Why Can’t College and Professional Football be Played Outside?

If you’re a fan of the NFL, you might know there have been 45 Super Bowls played in the NFL. As a Packer fan, as of January 13, 2012, the Green Bay Packers won the first and last Super Bowl. Even though I have not reviewed the entire list of all locations for the past 45 Super Bowls, I would assume most of these Super Bowls were played in cities with favorable weather in January and February. States such as Florida, Georgia, Louisiana, Texas, Arizona, and California come to mind.


If we play Super Bowls in Southern States because of their more favorable weather, why not play the game outside in this favorable weather? Should the media, ticket holders and visitors dictate how and where the game is played? Should the history of professional football and the integrity of the game supersede the convenience consideration of those live viewers?


If Super Bowls are played in the northern part of the U.S., the NFL has mandated that all past Super Bowls play indoors. That will change for New York in a few years which is the exception and not the rule. I say, if it’s a weather issue in the north, the same principle should apply as far as a weather issue in the south. The game was invented to be played outside so why not oblige – especially in areas with nicer weather in October through late January?


The same principle could apply to the BCS championship game and bowl games. I understand a number of consecutive BCS games have been played inside the Mercedes Benz Superdome in New Orleans recently. Why? With the SEC dominating collegiate football, perhaps having it at the Superdome cuts down on travel expenses for the competitors (smile).


In terms of LSU and Alabama, both teams play their most if not all home games in an outdoor stadium and then they are required in 2012 to play the BCS championship indoors. Why?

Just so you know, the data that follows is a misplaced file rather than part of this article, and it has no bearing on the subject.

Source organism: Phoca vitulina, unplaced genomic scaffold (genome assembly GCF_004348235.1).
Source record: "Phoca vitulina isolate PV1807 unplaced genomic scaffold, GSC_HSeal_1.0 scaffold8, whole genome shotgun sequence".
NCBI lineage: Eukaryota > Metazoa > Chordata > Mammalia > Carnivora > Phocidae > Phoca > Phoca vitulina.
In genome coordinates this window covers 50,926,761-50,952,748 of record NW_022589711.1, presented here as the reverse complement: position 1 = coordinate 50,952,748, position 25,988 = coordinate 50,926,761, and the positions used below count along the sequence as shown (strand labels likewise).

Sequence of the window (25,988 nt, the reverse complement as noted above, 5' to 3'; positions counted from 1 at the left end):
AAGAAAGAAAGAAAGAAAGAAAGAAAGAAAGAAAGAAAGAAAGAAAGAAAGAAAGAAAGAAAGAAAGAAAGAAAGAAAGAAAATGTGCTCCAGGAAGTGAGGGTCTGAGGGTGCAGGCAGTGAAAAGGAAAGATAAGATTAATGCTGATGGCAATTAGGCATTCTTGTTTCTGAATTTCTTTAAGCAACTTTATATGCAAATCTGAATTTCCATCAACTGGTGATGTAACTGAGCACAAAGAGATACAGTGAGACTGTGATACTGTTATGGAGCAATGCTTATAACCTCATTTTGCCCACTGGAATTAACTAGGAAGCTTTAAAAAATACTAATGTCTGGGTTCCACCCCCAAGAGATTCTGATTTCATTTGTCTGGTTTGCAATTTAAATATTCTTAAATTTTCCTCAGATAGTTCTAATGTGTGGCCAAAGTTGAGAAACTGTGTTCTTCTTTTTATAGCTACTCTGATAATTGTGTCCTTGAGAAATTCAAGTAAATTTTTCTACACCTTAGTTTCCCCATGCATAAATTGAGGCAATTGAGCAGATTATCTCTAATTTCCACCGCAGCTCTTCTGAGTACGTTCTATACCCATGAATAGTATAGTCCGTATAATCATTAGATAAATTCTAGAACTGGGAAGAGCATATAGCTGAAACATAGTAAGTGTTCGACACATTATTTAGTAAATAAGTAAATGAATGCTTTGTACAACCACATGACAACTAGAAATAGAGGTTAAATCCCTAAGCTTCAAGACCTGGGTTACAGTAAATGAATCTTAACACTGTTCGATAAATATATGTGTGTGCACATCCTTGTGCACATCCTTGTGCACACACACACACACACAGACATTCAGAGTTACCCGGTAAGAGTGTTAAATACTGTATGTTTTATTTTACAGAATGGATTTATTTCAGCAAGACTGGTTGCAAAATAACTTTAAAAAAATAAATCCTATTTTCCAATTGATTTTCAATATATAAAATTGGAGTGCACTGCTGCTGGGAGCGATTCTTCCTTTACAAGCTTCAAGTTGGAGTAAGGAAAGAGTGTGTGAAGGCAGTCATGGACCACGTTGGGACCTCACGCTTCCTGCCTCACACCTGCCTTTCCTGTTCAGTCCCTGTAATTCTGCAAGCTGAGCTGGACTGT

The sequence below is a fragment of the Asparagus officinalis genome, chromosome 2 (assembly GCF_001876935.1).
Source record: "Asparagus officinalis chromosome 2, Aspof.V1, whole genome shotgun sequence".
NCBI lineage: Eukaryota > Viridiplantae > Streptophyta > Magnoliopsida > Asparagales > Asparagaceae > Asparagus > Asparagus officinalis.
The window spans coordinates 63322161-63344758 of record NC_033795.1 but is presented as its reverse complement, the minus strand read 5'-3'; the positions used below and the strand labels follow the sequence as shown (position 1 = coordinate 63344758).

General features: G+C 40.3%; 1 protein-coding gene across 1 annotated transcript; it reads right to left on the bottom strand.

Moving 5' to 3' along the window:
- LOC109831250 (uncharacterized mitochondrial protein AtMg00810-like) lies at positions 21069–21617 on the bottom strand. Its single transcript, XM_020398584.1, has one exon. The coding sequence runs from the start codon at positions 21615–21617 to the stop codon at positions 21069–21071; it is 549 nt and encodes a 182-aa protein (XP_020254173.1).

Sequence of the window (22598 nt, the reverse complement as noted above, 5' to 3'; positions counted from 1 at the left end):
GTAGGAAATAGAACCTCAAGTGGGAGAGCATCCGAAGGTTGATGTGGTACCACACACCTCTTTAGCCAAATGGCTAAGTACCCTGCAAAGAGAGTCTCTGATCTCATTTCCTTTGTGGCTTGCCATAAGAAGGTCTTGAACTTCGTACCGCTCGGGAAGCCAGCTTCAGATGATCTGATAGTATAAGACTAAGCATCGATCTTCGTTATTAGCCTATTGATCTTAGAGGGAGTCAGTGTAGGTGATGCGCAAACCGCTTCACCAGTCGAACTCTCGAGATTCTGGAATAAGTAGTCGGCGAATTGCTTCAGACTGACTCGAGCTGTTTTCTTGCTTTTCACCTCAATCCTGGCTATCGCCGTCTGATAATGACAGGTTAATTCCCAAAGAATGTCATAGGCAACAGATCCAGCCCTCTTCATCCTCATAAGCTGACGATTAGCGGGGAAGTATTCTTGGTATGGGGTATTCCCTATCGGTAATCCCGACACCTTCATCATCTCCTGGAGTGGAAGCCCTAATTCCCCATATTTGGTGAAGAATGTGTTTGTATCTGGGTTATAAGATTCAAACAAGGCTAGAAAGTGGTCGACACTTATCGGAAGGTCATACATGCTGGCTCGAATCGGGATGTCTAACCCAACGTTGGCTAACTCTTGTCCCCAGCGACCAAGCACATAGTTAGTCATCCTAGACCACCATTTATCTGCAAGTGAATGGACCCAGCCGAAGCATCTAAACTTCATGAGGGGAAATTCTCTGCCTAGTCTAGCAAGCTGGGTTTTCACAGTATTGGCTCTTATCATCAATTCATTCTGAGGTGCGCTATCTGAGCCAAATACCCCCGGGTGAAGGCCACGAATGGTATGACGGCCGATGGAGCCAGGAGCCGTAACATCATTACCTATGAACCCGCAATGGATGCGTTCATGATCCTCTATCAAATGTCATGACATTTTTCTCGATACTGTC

Even before they get to the BCS championship game, the SEC Championship game is played in the Georgia Dome in Atlanta. One more interesting thing about the Georgia Dome, they will host the SEC Championship game until 2017. Not good for those fans who like to watch professional or college football games outside.


Regarding football, both Atlanta and New Orleans have fairly respectable weather during football season – especially after September. Why do both cities have domed stadiums? Is this strictly a business or logistic decision and not a football one?


On a slightly different note, to the best of my knowledge, most if not all Big Ten teams play their home football games outside. So is it not curious that the first Big Ten football championship game is in Indianapolis, which has a retractable roof which was not open for the maiden game?


Who and how is it decided to close the retractable roof? Does the weather have to be ideal for the roof to be open? How is this communicated to the fans and teams? Why does it appear that the TV announcers never mention the reasons why the roof is closed?


On Saturday, January 7, 2012, the Houston Texans played the Cincinnati Bengals in Houston, TX. The temperature in Houston was 69 degrees and the Reliant stadium roof was closed. Are you surprised?


Who decides this? How much time does the opponent have to prepare for this? If weather a 80 degree sunny day with low humidity, does the home team still get to decide to close the roof? I’m wondering if this is a competitive advantage to the home team – you know, domed stadiums are much more likely to keep the noise inside and adversely affect the visiting team.


What’s going on here? The Georgia Dome has a capacity of 71,250 and the Mercedes-Benz Superdome has a capacity of 73,000. Certainly not the kind of capacity for really big events. The Big House in Ann Arbor holds 42,000 more people than the Georgia Dome and about 40,000 more than the stadium in New Orleans formerly known as the Superdome.


In other words, for these really big events, including the Super Bowl and BCS Championship would qualify, choose a venue which can hold between 90-100,000 spectators. I will give Jerry Jones a little love for building that monstrosity in Irving, Texas that seats around 100,000. It may not be engineered the way I would have designed it, but it’s a large enough venue to hold about 30,000 more spectators than either the Georgia Dome or Mercedes Benz Superdome.